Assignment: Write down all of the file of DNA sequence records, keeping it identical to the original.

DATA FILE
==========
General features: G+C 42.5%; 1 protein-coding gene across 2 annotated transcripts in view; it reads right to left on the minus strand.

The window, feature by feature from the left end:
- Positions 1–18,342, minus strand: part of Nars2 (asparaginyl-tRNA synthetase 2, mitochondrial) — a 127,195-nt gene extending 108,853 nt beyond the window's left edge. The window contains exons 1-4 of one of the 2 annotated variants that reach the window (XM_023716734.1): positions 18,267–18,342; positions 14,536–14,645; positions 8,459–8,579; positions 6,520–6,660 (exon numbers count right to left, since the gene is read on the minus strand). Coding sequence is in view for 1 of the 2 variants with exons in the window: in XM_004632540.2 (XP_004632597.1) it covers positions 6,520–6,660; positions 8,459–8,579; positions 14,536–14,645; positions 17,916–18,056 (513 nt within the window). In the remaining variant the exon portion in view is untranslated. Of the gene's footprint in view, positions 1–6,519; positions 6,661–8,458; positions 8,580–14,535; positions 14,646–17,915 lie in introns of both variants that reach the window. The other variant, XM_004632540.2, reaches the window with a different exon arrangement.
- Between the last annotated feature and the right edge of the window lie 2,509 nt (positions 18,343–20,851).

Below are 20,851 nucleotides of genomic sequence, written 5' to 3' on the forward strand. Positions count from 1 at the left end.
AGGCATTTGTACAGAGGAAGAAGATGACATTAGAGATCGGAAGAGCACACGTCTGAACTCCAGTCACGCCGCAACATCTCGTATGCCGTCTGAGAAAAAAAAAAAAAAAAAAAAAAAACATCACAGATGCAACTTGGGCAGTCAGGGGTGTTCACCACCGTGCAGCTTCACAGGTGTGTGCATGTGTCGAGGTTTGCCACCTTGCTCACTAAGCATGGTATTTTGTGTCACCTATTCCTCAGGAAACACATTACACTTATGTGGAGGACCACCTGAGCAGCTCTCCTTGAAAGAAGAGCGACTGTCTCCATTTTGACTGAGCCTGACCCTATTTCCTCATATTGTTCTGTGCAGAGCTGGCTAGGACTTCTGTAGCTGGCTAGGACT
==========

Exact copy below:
General features: G+C 42.5%; 1 protein-coding gene across 2 annotated transcripts in view; it reads right to left on the minus strand.

The window, feature by feature from the left end:
- Positions 1–18,342, minus strand: part of Nars2 (asparaginyl-tRNA synthetase 2, mitochondrial) — a 127,195-nt gene extending 108,853 nt beyond the window's left edge. The window contains exons 1-4 of one of the 2 annotated variants that reach the window (XM_023716734.1): positions 18,267–18,342; positions 14,536–14,645; positions 8,459–8,579; positions 6,520–6,660 (exon numbers count right to left, since the gene is read on the minus strand). Coding sequence is in view for 1 of the 2 variants with exons in the window: in XM_004632540.2 (XP_004632597.1) it covers positions 6,520–6,660; positions 8,459–8,579; positions 14,536–14,645; positions 17,916–18,056 (513 nt within the window). In the remaining variant the exon portion in view is untranslated. Of the gene's footprint in view, positions 1–6,519; positions 6,661–8,458; positions 8,580–14,535; positions 14,646–17,915 lie in introns of both variants that reach the window. The other variant, XM_004632540.2, reaches the window with a different exon arrangement.
- Between the last annotated feature and the right edge of the window lie 2,509 nt (positions 18,343–20,851).

Below are 20,851 nucleotides of genomic sequence, written 5' to 3' on the forward strand. Positions count from 1 at the left end.
AGGCATTTGTACAGAGGAAGAAGATGACATTAGAGATCGGAAGAGCACACGTCTGAACTCCAGTCACGCCGCAACATCTCGTATGCCGTCTGAGAAAAAAAAAAAAAAAAAAAAAAAACATCACAGATGCAACTTGGGCAGTCAGGGGTGTTCACCACCGTGCAGCTTCACAGGTGTGTGCATGTGTCGAGGTTTGCCACCTTGCTCACTAAGCATGGTATTTTGTGTCACCTATTCCTCAGGAAACACATTACACTTATGTGGAGGACCACCTGAGCAGCTCTCCTTGAAAGAAGAGCGACTGTCTCCATTTTGACTGAGCCTGACCCTATTTCCTCATATTGTTCTGTGCAGAGCTGGCTAGGACTTCTGTAGCTGGCTAGGACT